disabilities in Africa
The World Bank reported in 2020 that some form of disability affects 1 billion people, which represents 15% of the global population. An estimated 60–80 million people in Africa live with disabilities. Disabled people face many stereotypes, prejudices and discrimination. Unfortunately, this discrimination and prejudice come from the general public, friends and even family members. The following five organizations provide a variety of resources to people with disabilities in Africa.

5 Organizations Helping People With Disabilities in Africa

  1. Able Child Africa: Able Child Africa works with local partners to help children with disabilities in four East African countries — Kenya, Rwanda, Tanzania and Uganda. The organization notes that the majority of people with disabilities in Africa are children. Moreover, 80% of these children will not reach the age of five. Additionally, those who do survive are four times more likely to be abused and 10 times more likely not to attend school. Able Child Africa focuses on protecting, empowering and educating children with disabilities.
  2. Inclusion International-Africa: Inclusion International has been in Africa for more than 10 years and has offices across the entire continent. Inclusion Africa (IA) is a regional federation of family-based organizations and is one of the largest organizations in Sub-Saharan Africa. The organization’s main objective is to advocate for people with intellectual disabilities and their families. IA provides opportunities and resources to people with disabilities so they can stand up for their inclusion in leadership and employment spaces. These resources include family consultations and self-advocacy teaching.
  3. Disability Africa: Disability Africa focuses on children and youth with disabilities and their families. The organization engages the children through “playschemes;” activities that engage children with disabilities to play and exercise. The organization focuses on play because it is the major field where children with disabilities are normally abused and feel isolated. Playing ends isolation and challenges negative attitudes. Furthermore, it physically and mentally benefits the children involved. These activities are inexpensive but they exemplify how local leaders can and should develop social services. Partnering with local healthcare providers, Disability Africa has provided and promoted medical support and inclusive education to children with disabilities in The Gambia, Zambia, Kenya and Sierra Leone.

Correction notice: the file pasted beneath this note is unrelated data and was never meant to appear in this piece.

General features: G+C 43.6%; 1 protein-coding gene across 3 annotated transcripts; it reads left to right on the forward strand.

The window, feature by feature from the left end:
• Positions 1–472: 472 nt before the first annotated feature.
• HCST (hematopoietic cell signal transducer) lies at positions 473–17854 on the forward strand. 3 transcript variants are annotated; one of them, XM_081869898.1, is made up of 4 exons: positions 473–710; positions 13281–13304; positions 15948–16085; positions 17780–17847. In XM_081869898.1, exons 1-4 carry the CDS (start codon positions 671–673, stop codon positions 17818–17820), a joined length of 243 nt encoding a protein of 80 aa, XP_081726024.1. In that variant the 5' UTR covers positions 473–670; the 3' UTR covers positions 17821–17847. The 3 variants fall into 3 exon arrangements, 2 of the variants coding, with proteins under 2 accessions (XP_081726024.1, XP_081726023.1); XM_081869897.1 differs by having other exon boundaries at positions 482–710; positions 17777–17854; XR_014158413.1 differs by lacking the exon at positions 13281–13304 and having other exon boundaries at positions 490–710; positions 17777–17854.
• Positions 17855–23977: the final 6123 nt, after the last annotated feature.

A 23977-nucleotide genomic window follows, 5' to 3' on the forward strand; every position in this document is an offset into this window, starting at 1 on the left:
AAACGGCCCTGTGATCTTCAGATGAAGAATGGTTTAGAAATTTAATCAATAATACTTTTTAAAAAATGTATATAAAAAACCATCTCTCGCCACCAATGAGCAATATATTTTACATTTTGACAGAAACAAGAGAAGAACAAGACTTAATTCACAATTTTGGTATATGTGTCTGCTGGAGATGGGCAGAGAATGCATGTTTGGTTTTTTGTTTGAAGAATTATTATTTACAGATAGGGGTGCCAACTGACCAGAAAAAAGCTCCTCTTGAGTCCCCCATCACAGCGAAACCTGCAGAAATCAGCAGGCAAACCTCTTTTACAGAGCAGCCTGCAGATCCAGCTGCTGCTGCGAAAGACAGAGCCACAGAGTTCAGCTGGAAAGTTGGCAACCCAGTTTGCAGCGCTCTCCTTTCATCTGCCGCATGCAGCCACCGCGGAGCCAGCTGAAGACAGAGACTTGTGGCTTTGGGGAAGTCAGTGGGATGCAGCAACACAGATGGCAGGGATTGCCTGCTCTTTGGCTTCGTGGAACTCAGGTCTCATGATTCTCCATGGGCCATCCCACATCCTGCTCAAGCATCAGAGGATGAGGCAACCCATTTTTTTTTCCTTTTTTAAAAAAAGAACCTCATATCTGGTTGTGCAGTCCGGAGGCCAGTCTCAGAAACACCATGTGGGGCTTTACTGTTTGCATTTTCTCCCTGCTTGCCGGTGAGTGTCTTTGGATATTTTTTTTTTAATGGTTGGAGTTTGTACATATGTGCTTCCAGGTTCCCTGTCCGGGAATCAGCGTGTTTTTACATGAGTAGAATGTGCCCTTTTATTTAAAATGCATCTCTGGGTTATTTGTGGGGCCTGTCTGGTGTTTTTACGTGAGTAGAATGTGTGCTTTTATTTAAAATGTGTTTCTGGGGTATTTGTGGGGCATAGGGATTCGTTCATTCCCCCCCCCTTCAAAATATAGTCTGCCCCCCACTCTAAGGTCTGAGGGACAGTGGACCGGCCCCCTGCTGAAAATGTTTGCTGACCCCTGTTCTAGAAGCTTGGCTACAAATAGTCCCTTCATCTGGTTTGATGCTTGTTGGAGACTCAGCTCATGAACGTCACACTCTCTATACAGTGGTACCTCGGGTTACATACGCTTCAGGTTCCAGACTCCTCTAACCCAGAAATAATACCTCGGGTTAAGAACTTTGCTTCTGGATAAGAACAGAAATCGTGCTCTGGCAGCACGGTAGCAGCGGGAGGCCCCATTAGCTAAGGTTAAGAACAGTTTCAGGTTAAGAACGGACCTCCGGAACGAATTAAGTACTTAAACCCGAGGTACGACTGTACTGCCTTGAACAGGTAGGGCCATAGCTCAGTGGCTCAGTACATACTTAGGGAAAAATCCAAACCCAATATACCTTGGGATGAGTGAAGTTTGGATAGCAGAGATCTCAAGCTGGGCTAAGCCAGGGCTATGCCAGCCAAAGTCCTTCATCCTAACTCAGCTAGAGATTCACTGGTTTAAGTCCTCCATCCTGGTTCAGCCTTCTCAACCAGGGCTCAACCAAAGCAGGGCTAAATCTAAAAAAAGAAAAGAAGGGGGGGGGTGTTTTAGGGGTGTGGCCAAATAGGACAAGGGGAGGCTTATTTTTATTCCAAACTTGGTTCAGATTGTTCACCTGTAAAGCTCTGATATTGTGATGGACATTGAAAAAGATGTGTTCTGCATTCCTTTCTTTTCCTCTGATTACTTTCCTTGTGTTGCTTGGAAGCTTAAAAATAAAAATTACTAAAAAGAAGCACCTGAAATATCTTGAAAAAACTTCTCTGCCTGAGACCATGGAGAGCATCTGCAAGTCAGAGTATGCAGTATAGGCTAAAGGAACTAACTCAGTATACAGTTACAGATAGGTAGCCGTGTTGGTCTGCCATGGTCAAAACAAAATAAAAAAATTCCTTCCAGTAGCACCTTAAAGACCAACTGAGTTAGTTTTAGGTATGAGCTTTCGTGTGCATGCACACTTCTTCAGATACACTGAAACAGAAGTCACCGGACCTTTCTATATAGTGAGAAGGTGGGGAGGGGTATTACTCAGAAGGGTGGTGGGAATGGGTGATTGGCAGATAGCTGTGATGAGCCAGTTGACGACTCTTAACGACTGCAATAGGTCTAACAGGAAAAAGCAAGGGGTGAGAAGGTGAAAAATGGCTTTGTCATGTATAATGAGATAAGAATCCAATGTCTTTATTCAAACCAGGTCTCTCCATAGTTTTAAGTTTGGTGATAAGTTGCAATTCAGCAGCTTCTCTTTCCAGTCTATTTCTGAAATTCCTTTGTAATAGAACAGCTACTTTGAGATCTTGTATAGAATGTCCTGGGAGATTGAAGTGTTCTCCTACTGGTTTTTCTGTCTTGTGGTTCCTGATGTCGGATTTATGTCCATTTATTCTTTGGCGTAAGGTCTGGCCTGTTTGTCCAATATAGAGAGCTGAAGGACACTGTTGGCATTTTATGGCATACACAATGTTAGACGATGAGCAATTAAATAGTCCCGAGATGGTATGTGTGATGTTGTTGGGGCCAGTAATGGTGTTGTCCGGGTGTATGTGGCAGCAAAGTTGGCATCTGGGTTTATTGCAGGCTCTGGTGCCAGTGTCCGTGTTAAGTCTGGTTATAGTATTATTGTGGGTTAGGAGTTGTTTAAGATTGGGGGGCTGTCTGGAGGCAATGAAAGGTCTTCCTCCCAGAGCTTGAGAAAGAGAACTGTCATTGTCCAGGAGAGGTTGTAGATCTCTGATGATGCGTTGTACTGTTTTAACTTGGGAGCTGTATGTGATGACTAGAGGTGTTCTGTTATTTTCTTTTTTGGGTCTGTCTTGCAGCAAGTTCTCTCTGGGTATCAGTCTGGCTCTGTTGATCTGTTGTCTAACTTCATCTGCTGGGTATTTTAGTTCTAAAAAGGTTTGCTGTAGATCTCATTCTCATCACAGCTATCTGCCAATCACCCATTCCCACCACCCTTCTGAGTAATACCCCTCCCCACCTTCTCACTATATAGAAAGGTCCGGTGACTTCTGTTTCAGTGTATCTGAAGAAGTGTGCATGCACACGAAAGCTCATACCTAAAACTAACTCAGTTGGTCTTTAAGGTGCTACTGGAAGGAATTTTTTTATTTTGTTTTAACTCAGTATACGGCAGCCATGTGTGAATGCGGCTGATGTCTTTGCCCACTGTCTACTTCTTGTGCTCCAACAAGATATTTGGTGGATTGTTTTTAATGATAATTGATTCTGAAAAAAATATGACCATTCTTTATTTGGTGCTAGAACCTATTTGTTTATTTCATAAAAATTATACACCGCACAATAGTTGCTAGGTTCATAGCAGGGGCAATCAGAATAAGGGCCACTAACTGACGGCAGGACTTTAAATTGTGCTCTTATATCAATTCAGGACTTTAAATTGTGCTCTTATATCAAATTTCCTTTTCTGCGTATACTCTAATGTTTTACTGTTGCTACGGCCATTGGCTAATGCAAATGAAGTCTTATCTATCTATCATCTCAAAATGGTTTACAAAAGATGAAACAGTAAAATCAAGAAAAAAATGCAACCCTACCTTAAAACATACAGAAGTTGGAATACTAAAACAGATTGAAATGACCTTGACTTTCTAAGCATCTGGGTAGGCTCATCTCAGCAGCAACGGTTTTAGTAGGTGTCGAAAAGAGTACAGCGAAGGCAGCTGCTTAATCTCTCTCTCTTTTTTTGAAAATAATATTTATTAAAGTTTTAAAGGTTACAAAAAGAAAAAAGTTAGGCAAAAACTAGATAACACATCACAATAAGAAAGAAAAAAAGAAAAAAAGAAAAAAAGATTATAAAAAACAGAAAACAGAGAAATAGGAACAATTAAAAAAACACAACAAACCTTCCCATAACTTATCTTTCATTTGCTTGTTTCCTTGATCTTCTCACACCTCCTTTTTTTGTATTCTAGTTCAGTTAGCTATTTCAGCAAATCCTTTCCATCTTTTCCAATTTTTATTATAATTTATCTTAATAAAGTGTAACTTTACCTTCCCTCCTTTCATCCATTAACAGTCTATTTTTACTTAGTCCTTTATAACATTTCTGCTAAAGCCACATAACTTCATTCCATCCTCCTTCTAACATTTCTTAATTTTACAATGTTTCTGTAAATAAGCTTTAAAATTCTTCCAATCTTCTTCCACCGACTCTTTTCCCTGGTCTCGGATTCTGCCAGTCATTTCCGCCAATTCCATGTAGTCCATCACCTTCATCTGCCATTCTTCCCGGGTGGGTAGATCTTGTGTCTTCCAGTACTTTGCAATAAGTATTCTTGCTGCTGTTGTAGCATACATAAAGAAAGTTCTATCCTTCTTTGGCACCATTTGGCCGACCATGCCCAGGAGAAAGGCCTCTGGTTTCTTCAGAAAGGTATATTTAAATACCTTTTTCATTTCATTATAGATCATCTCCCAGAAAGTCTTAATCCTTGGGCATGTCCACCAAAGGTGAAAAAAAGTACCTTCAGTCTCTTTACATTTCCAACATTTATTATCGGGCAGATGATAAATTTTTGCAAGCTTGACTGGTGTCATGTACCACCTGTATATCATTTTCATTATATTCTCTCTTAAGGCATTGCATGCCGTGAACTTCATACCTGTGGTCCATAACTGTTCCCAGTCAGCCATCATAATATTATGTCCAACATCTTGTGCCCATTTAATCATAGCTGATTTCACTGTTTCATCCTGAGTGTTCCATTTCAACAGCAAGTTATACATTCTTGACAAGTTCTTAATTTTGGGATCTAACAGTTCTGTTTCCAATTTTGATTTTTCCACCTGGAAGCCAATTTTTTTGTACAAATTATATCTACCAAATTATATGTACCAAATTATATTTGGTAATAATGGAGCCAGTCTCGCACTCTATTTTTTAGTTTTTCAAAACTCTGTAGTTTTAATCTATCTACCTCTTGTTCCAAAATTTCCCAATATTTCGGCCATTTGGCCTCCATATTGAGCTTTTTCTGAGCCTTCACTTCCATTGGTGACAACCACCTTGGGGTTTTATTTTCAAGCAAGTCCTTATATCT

4. Africa Disability Alliance: Africa Disability Alliance (ADA) is an African knowledge-based agency that works through networks to advocate for the human rights of people with disabilities. ADA also created the Network of African Women with Disabilities (NAWWD), which focuses on advocating for women with disabilities with governments and the U.N. NAWWD also encourages policymakers to establish inclusive laws, have an inclusion representative in the government and provide better reproductive and sexual health services to disabled women in Africa.
  5. The International Council for the Education of People with Visual Impairments: The International Council for the Education of People with Visual Impairments (ICEVI) helps people with visual impairments access quality education. They advocate for inclusive education and special needs schools. Additionally, they encourage policymakers to invest in inclusive education, increase the enrollment numbers of people with visual impairments and provide accessible infrastructure for people with disabilities.

Supporting Those in Need

The above organizations are only a few among many that encourage inclusive education and opportunities to help people with disabilities in Africa. Some of these organizations themselves are led by people with disabilities. Examples being certain networks in Inclusion Africa and the Africa Disability Alliance. These initiatives have encouraged people with disabilities to fight for their rights, giving them the support that may have been otherwise lacking in their lives.

Renova Uwingabire
Photo: Pixabay